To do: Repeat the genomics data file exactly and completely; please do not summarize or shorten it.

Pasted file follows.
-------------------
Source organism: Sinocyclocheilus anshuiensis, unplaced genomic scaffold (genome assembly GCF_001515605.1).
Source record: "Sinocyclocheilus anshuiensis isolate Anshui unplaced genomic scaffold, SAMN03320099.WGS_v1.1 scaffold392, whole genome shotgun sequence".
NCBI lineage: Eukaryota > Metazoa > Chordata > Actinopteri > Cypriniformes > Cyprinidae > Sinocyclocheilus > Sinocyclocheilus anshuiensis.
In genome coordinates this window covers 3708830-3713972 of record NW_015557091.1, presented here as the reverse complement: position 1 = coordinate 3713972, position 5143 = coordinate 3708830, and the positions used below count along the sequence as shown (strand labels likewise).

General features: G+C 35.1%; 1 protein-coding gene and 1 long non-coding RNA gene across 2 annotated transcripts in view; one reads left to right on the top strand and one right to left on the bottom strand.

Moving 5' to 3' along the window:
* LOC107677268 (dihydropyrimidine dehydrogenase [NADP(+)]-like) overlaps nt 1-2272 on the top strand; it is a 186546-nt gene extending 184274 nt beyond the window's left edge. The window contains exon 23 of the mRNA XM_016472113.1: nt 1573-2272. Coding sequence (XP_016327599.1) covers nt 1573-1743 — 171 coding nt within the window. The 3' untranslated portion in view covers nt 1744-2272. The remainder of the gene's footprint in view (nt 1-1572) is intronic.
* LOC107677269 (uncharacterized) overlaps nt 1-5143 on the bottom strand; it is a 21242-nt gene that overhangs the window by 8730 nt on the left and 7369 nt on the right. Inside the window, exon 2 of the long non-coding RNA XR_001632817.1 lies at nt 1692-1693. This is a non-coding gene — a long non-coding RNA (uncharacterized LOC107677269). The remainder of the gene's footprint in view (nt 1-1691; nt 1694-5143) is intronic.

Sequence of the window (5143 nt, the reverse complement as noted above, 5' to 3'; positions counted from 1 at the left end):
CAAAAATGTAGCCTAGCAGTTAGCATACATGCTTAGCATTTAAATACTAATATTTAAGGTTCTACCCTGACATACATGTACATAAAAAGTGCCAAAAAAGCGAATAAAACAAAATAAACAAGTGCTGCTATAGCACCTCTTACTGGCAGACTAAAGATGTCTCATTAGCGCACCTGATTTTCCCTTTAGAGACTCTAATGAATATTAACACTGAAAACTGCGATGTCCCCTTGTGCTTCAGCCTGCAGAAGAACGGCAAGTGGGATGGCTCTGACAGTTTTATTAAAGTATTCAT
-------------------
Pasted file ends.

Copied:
Source organism: Sinocyclocheilus anshuiensis, unplaced genomic scaffold (genome assembly GCF_001515605.1).
Source record: "Sinocyclocheilus anshuiensis isolate Anshui unplaced genomic scaffold, SAMN03320099.WGS_v1.1 scaffold392, whole genome shotgun sequence".
NCBI lineage: Eukaryota > Metazoa > Chordata > Actinopteri > Cypriniformes > Cyprinidae > Sinocyclocheilus > Sinocyclocheilus anshuiensis.
In genome coordinates this window covers 3708830-3713972 of record NW_015557091.1, presented here as the reverse complement: position 1 = coordinate 3713972, position 5143 = coordinate 3708830, and the positions used below count along the sequence as shown (strand labels likewise).

General features: G+C 35.1%; 1 protein-coding gene and 1 long non-coding RNA gene across 2 annotated transcripts in view; one reads left to right on the top strand and one right to left on the bottom strand.

Moving 5' to 3' along the window:
* LOC107677268 (dihydropyrimidine dehydrogenase [NADP(+)]-like) overlaps nt 1-2272 on the top strand; it is a 186546-nt gene extending 184274 nt beyond the window's left edge. The window contains exon 23 of the mRNA XM_016472113.1: nt 1573-2272. Coding sequence (XP_016327599.1) covers nt 1573-1743 — 171 coding nt within the window. The 3' untranslated portion in view covers nt 1744-2272. The remainder of the gene's footprint in view (nt 1-1572) is intronic.
* LOC107677269 (uncharacterized) overlaps nt 1-5143 on the bottom strand; it is a 21242-nt gene that overhangs the window by 8730 nt on the left and 7369 nt on the right. Inside the window, exon 2 of the long non-coding RNA XR_001632817.1 lies at nt 1692-1693. This is a non-coding gene — a long non-coding RNA (uncharacterized LOC107677269). The remainder of the gene's footprint in view (nt 1-1691; nt 1694-5143) is intronic.

Sequence of the window (5143 nt, the reverse complement as noted above, 5' to 3'; positions counted from 1 at the left end):
CAAAAATGTAGCCTAGCAGTTAGCATACATGCTTAGCATTTAAATACTAATATTTAAGGTTCTACCCTGACATACATGTACATAAAAAGTGCCAAAAAAGCGAATAAAACAAAATAAACAAGTGCTGCTATAGCACCTCTTACTGGCAGACTAAAGATGTCTCATTAGCGCACCTGATTTTCCCTTTAGAGACTCTAATGAATATTAACACTGAAAACTGCGATGTCCCCTTGTGCTTCAGCCTGCAGAAGAACGGCAAGTGGGATGGCTCTGACAGTTTTATTAAAGTATTCAT